We have a splendid natural situation, at the mouth of a beautiful navigable stream penetrating the interior through pine forests 300 miles, on whose banks stand 4,500,000,000 feet of good pine, most of which must be manufactured at, and shipped from Manistee.
Help us through this Winter, and the future, though dimmed, is safe. In the name of the suffering and destitute of Manistee, I thank the noble and generous-hearted men and women of Grand Rapids for their prompt and noble response to our call. May God bless them, and keep them from like calamity.
I have written this in great haste, and I fear incoherently. It is the first time that I have had the heart to take the pen in hand since the disaster, and I only hope it may avail to help the needy and suffering.
- Byron M. Cutcheon.
The calamity was very great and the needs of the people very pressing. Manistee was remote, in a northern wilderness, eighty miles from any railroad, without telegraphic communication, reached only by way of the lake, and a five months Winter of deep snow and cold just ahead, and the weather upon this bleak shore already inclement.
It is such trials that test the recuperative power of a people, but it is usually true that they are equal to the emergency, and the citizens of Manistee were not an exception. Amid the ruin and disaster there were some consoling features. There had been no loss of life, and no very serious accidents. Friends were left, and a generous world outside was ready to furnish aid.
The appeals for relief were met with ready response. Nearly $5,000 were received and distributed, besides commodities of all kinds in great abundance. With true Western energy, the sufferers applied themselves to the task of rebuilding and repairing their losses. Brick took the place of wood to a large extent in the work of rebuilding, and a substantial and beautiful city gradually rose from the ashes of the conflagration.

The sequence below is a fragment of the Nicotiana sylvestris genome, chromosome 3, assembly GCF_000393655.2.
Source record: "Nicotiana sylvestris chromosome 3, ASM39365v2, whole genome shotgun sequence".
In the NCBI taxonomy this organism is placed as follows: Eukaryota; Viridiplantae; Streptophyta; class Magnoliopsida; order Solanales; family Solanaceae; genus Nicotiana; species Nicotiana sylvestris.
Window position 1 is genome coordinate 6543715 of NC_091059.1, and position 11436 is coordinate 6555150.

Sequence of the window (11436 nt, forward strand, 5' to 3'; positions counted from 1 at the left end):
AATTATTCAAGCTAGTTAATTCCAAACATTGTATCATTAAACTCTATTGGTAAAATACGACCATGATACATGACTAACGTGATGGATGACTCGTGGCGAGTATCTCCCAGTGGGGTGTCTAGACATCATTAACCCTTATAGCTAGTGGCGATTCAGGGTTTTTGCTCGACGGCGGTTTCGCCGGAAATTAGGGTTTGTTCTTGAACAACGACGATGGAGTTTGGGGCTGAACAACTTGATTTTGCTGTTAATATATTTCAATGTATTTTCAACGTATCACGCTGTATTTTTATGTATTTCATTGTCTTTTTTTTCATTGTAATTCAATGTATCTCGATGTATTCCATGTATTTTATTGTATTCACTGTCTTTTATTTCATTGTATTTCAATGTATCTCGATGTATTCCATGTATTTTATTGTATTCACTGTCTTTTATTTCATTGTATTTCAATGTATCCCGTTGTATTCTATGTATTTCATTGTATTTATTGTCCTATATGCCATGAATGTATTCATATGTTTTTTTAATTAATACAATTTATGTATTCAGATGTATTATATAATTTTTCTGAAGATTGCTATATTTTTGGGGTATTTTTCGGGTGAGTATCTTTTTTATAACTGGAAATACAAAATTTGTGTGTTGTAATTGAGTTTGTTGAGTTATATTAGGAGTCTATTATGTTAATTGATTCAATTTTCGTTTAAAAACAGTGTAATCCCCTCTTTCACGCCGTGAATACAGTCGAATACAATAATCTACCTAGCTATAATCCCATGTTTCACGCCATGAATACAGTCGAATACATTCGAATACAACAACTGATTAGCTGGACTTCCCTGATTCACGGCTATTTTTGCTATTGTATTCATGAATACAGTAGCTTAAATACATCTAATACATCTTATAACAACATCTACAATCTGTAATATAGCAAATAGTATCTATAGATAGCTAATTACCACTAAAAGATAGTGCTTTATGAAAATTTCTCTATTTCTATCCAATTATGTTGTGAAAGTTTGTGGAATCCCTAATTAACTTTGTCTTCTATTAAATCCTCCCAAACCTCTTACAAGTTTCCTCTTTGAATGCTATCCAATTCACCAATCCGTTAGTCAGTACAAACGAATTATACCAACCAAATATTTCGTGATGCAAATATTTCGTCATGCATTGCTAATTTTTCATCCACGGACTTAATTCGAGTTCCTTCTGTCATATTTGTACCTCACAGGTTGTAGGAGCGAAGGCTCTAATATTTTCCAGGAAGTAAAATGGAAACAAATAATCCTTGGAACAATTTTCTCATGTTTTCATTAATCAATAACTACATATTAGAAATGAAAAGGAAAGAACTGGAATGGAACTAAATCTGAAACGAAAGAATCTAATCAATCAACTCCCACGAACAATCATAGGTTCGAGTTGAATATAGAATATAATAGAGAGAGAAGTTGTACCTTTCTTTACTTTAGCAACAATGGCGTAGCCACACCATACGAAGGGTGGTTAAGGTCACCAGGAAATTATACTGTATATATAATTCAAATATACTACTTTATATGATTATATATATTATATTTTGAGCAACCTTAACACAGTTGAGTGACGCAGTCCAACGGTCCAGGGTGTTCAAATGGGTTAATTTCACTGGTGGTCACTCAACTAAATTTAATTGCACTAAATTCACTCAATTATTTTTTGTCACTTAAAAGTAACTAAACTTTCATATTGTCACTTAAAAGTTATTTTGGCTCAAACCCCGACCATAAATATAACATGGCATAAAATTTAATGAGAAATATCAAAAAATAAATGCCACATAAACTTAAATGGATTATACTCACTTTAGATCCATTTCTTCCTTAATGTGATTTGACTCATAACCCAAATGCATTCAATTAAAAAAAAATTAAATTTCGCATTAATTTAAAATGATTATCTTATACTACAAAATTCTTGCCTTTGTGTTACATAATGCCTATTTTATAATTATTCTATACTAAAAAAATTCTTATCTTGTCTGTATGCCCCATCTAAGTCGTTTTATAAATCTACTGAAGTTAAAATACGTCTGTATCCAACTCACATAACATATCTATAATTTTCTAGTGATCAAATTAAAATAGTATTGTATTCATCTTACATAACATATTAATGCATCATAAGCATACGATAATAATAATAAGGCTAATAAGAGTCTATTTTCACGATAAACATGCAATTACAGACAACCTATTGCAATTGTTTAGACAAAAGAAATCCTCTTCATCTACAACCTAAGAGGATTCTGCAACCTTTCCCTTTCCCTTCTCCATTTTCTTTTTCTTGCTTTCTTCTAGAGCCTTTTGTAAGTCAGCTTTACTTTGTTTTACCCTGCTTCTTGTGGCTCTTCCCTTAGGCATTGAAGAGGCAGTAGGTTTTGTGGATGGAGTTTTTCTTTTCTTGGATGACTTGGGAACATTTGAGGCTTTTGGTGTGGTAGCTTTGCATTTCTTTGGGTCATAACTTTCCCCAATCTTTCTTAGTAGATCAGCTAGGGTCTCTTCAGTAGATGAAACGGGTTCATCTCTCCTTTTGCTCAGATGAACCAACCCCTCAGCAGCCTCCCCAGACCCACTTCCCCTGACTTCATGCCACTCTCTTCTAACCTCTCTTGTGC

Another neat thing to note is that, while Manistee is now a small town of about 8,000 residents, at the time of the fire Manistee had more millionaires per capita than any other city in the state of Michigan.  This was a result of the logging era, of which there were many great pines in Manistee to cut down.  Of course nothing was replanted, so when all the trees were gone by the turn of the 21st century, so too went the lumbering industry.

According to the National Fire and Prevention Association:
Fire Prevention Week was established to commemorate the Great Chicago Fire, the tragic 1871 conflagration that killed more than 250 people, left 100,000 homeless, destroyed more than 17,400 structures and burned more than 2,000 acres. The fire began on October 8, but continued into and did most of its damage on October 9, 1871.
According to popular legend, the fire broke out after a cow - belonging to Mrs. Catherine O'Leary - kicked over a lamp, setting first the barn, then the whole city on fire. Chances are you've heard some version of this story yourself; people have been blaming the Great Chicago Fire on the cow and Mrs. O'Leary, for more than 130 years. But recent research by Chicago historian Robert Cromie has helped to debunk this version of events.
Now we know that there was more than one city that burned during that hot and dry October back in 1971.  A lesson was learned from these fires, however, and now we many efforts to prevent such fires, thus making life safer for all of us.  National Fire and Safety Week is October 5-11, 2014.